Kim Lear believes Millennial and Gen Z shoppers want two seemingly incongruous things – a seamless high-tech experience combined with the personal attention offered in a couturier’s salon. Cookie cutter chain stores and megamalls are out. Showrooms and the retail experience of shopping in smaller stores with boutique personalities are in.
The Millennial researcher, author and speaker – among the featured speakers at RetailSpaces '17 – is currently collaborating on a book titled “Gen Z @ Work: How the Next Generation Is Transforming the Workplace” with author David Stillman.
Recently she shared a few thoughts on the process of designing brick and mortar stores for younger generations and how different age groups can work together to design optimal retail experiences.
Elevating the In-Store Experience
While the current landscape is littered with decimated big-box stores, a few brands are surviving and even thriving in this environment, fighting online retailers through training, knowledge, smart use of tech and personal attention, Lear says. To cut costs, some larger chains are trimming staff, minimizing training—and failing epically.
“We’re just emerging from a place where any 16-year-old could get a job at any of these places. However, the importance of the sales person has become elevated because people still have a lot of questions...but less patience,” she says.
Nordstrom, however, is playing it smart. “For the in-person shopping experience, a few brands are excelling. Nordstrom stands out in the department store category. They’re incorporating the right tech into their business model and they have an effective interactive element and opportunities for people to do price comparisons (in store).”
A piece in Forbes delineates Lear’s points. Nordstrom hires bright, proactive employees and empowers them to make decisions to keep their customers happy. They’re also taking a smart approach to tech—nothing showy, but adaptations that truly enhance the shopping experience. They allow customers to use mobile technology to pay anywhere in the store without waiting in line.
Another Nordstrom tech offering – a “3D foot-scanning technology” to allow customers to match their feet to shoes without having to try on every pair available.
Bring in the Big Guns
Lear's first job fresh out of college at Sak's taught her firsthand the significance of training and nurturing a sales team. It was the height of the post-2008 recession--and luxury items were the last thing on most shopper's list.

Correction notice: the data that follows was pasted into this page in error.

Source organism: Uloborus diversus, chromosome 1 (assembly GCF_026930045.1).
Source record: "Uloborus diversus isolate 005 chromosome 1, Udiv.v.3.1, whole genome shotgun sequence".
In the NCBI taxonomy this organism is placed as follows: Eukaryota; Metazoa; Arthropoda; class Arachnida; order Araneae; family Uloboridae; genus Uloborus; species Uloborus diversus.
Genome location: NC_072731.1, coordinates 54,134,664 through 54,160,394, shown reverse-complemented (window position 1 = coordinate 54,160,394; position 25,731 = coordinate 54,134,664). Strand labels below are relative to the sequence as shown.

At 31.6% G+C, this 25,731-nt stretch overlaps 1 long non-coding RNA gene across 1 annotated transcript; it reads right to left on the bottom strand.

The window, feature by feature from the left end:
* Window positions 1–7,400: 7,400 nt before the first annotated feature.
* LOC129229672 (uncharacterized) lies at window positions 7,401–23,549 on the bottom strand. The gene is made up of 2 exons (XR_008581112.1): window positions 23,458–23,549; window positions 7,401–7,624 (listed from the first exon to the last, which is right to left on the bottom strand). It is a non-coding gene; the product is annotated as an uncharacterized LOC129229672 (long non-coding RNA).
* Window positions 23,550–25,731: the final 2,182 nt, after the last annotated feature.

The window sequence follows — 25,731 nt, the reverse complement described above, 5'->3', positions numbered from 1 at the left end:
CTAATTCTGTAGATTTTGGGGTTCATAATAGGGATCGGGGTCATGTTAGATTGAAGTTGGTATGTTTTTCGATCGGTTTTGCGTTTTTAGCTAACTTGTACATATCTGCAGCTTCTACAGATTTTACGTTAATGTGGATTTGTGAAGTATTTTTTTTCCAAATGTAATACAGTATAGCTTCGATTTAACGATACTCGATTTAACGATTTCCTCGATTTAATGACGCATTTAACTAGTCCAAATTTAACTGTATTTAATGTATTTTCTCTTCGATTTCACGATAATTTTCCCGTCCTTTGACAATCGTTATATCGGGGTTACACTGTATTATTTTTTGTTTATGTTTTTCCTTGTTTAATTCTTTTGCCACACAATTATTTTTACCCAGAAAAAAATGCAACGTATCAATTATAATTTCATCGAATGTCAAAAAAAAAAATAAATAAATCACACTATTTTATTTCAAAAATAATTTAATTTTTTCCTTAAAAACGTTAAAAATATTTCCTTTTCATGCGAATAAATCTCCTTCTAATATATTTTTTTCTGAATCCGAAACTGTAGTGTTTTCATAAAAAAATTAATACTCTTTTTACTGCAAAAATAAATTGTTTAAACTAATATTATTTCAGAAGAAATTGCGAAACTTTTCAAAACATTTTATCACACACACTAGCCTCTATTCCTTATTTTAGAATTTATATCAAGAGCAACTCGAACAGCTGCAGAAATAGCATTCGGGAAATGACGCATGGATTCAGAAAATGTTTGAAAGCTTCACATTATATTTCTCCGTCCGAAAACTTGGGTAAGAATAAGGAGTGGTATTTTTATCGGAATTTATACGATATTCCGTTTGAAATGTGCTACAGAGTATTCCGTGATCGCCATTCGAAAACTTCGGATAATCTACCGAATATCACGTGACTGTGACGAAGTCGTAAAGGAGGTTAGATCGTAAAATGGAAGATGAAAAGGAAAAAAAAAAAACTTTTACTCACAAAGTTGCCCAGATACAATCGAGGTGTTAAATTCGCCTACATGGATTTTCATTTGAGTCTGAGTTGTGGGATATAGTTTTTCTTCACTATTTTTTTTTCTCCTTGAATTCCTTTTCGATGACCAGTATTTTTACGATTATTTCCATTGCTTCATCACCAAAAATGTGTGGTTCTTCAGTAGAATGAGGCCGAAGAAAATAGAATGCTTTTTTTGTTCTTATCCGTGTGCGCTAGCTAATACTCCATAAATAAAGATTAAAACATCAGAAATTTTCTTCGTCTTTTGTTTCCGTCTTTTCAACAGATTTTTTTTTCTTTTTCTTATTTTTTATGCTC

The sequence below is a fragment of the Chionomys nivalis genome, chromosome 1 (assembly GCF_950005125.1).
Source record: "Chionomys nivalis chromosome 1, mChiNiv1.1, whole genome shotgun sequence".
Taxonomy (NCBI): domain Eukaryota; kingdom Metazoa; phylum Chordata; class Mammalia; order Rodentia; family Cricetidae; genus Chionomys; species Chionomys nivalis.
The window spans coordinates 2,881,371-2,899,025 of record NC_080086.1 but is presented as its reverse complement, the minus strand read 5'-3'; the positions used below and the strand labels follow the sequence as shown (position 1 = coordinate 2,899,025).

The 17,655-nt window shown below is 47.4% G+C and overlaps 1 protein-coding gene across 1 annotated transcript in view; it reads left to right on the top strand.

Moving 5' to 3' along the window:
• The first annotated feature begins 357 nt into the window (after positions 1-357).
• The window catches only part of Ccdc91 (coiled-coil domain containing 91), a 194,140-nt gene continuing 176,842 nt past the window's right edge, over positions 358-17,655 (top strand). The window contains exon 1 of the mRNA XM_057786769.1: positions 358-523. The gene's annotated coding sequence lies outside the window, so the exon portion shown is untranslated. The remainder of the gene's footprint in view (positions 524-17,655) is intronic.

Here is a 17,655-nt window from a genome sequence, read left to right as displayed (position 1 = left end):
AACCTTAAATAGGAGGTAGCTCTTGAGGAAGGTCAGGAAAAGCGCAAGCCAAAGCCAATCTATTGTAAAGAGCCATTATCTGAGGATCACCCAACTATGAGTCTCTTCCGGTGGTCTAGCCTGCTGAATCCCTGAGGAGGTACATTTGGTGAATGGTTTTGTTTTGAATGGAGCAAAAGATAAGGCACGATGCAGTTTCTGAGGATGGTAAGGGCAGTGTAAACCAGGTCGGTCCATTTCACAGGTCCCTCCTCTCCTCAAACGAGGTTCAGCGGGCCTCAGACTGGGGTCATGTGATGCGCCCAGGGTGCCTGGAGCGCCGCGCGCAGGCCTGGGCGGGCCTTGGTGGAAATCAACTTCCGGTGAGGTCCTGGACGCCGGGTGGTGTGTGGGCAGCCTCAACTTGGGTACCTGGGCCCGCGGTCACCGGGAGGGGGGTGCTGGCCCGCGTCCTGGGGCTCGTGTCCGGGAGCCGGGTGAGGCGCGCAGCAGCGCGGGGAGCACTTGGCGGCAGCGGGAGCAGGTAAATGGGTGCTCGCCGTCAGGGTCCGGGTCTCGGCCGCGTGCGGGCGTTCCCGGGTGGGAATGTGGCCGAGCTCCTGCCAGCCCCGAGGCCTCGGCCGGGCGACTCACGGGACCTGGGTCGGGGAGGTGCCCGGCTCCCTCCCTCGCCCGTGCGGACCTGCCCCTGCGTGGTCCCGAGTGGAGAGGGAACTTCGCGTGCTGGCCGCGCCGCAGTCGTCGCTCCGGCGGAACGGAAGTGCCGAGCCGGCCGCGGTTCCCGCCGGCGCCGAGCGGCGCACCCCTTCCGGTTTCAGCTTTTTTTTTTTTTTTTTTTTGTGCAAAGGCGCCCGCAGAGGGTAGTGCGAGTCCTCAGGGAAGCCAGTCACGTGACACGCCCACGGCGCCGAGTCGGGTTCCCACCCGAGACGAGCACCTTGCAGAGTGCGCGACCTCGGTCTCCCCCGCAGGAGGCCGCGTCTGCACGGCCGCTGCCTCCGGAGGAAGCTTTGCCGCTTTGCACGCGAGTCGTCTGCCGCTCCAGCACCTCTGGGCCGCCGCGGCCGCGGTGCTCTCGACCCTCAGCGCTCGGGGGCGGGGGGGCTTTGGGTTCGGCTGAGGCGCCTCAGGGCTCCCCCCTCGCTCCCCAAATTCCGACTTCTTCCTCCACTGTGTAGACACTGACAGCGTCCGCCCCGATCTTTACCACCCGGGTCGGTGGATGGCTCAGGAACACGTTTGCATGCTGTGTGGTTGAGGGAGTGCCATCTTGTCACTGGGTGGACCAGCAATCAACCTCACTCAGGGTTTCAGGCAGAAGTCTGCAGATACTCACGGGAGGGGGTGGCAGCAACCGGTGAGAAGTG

“Selling luxury goods at that time wasn’t easy. They needed people to sell the shit out of luxury goods. They would bring in ambassadors from the designer who would take us out for a nice meal and share their inspiration for this line,” Lear recalls.
“To have people come in and discuss the muses for their resort wear collection. All of these things made people passionate about what they were selling.”
Today the Minneapolis-based consultant is working with numerous retail clients to help them adapt to Millennial (and in just a few years) Gen Z shoppers.
“A few of the things they’re doing include creating smaller, highly curated versions of their stores and building them in urban areas closer to where Millennials live,” she says.
“Young people don’t want to drive 40 minutes to pick up laundry detergent.”
“Big Box retailers have started showing up where young people are—densely populated urban areas.” As a counterbalance, they’re emphasizing smaller, less-crowded spaces (a respite from the urban rush) and providing smaller sizes for millennial shoppers who are staying single longer.
Warby Parker—Seven Years to Superstardom
Warby Parker (founded in 2010) has become the go-to name when singling out the innovative, next-generation retail superstars. From an online sensation, the prescription eyeglasses and sunglasses brand has made a seamless transition to brick & mortar, with 40+ locations nationwide and growing.
“Their experience is so consumer driven. They give people a reason to have a human relationship with the brand,” says Lear. Again:
''Investment in training makes the difference.”